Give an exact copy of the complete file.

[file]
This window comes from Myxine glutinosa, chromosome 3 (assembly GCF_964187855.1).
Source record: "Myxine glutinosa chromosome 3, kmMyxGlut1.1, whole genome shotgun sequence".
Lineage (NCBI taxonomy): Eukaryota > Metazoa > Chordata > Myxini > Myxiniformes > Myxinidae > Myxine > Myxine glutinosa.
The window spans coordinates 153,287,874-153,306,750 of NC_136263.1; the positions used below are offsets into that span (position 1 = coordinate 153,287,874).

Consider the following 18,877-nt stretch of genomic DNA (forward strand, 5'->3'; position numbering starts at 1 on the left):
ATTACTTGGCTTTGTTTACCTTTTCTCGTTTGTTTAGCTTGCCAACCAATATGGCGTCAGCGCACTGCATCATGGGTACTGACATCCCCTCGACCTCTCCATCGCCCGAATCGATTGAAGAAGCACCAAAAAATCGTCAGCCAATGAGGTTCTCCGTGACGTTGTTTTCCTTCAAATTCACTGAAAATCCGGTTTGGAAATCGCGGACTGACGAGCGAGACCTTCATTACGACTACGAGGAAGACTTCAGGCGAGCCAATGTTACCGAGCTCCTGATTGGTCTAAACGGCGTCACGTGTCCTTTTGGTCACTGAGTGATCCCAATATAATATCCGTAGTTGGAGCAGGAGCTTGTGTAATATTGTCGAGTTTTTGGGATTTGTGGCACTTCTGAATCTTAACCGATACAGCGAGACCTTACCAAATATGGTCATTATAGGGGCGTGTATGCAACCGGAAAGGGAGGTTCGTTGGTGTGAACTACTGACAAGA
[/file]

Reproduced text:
This window comes from Myxine glutinosa, chromosome 3 (assembly GCF_964187855.1).
Source record: "Myxine glutinosa chromosome 3, kmMyxGlut1.1, whole genome shotgun sequence".
Lineage (NCBI taxonomy): Eukaryota > Metazoa > Chordata > Myxini > Myxiniformes > Myxinidae > Myxine > Myxine glutinosa.
The window spans coordinates 153,287,874-153,306,750 of NC_136263.1; the positions used below are offsets into that span (position 1 = coordinate 153,287,874).

Consider the following 18,877-nt stretch of genomic DNA (forward strand, 5'->3'; position numbering starts at 1 on the left):
ATTACTTGGCTTTGTTTACCTTTTCTCGTTTGTTTAGCTTGCCAACCAATATGGCGTCAGCGCACTGCATCATGGGTACTGACATCCCCTCGACCTCTCCATCGCCCGAATCGATTGAAGAAGCACCAAAAAATCGTCAGCCAATGAGGTTCTCCGTGACGTTGTTTTCCTTCAAATTCACTGAAAATCCGGTTTGGAAATCGCGGACTGACGAGCGAGACCTTCATTACGACTACGAGGAAGACTTCAGGCGAGCCAATGTTACCGAGCTCCTGATTGGTCTAAACGGCGTCACGTGTCCTTTTGGTCACTGAGTGATCCCAATATAATATCCGTAGTTGGAGCAGGAGCTTGTGTAATATTGTCGAGTTTTTGGGATTTGTGGCACTTCTGAATCTTAACCGATACAGCGAGACCTTACCAAATATGGTCATTATAGGGGCGTGTATGCAACCGGAAAGGGAGGTTCGTTGGTGTGAACTACTGACAAGA